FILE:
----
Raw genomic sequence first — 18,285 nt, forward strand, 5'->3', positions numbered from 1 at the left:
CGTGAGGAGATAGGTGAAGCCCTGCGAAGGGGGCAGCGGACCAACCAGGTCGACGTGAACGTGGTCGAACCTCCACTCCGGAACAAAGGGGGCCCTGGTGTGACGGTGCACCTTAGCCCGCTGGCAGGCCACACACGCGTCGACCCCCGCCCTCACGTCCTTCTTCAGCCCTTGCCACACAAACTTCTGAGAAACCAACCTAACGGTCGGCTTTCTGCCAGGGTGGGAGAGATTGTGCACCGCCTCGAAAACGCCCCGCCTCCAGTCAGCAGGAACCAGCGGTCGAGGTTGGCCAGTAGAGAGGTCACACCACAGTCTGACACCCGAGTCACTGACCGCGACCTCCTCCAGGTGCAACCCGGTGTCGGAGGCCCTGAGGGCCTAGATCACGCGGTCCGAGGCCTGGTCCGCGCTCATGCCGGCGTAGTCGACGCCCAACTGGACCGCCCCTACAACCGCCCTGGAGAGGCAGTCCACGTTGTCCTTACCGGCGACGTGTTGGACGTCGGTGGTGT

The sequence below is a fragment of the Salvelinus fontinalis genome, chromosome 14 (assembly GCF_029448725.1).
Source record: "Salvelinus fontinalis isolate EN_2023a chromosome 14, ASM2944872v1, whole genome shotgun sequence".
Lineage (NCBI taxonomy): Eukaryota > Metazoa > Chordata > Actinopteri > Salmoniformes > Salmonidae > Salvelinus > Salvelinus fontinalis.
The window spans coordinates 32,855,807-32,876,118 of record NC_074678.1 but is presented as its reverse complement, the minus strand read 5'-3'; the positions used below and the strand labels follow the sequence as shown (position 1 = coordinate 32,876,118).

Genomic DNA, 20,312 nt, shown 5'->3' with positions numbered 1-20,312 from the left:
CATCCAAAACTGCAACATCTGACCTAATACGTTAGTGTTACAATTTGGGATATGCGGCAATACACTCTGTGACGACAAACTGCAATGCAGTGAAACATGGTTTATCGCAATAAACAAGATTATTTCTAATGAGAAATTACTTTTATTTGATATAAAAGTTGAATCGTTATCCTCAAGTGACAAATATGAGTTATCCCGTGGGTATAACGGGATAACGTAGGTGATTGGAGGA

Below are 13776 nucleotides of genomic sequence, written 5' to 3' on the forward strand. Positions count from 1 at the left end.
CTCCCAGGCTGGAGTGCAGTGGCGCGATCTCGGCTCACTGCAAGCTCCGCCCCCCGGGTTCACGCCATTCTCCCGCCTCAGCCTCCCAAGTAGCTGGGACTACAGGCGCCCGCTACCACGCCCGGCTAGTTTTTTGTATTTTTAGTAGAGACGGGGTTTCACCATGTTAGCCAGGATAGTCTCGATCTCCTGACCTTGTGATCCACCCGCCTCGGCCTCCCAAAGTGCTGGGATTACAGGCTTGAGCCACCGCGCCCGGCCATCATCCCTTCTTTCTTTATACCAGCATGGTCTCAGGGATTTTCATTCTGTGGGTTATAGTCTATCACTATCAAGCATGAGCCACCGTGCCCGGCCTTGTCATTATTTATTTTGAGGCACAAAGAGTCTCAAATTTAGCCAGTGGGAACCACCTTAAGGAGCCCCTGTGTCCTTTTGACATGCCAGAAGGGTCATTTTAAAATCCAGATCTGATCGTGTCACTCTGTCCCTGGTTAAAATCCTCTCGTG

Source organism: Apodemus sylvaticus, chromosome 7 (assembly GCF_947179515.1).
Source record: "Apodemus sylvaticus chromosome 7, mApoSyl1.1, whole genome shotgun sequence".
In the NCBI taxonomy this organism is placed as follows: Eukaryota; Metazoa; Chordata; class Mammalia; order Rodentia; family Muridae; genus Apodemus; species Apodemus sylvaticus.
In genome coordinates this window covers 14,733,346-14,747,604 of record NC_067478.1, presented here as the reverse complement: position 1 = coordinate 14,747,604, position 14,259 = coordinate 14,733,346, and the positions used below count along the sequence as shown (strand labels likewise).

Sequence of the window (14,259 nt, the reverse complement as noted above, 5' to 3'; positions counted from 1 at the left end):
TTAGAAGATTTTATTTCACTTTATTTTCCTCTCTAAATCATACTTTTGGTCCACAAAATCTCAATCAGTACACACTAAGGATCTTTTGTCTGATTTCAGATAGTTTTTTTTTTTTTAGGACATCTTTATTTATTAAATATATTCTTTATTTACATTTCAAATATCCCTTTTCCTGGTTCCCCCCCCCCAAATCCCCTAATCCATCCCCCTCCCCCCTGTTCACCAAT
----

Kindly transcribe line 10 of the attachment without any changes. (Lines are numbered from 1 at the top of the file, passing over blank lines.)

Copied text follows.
CTCCCAGGCTGGAGTGCAGTGGCGCGATCTCGGCTCACTGCAAGCTCCGCCCCCCGGGTTCACGCCATTCTCCCGCCTCAGCCTCCCAAGTAGCTGGGACTACAGGCGCCCGCTACCACGCCCGGCTAGTTTTTTGTATTTTTAGTAGAGACGGGGTTTCACCATGTTAGCCAGGATAGTCTCGATCTCCTGACCTTGTGATCCACCCGCCTCGGCCTCCCAAAGTGCTGGGATTACAGGCTTGAGCCACCGCGCCCGGCCATCATCCCTTCTTTCTTTATACCAGCATGGTCTCAGGGATTTTCATTCTGTGGGTTATAGTCTATCACTATCAAGCATGAGCCACCGTGCCCGGCCTTGTCATTATTTATTTTGAGGCACAAAGAGTCTCAAATTTAGCCAGTGGGAACCACCTTAAGGAGCCCCTGTGTCCTTTTGACATGCCAGAAGGGTCATTTTAAAATCCAGATCTGATCGTGTCACTCTGTCCCTGGTTAAAATCCTCTCGTG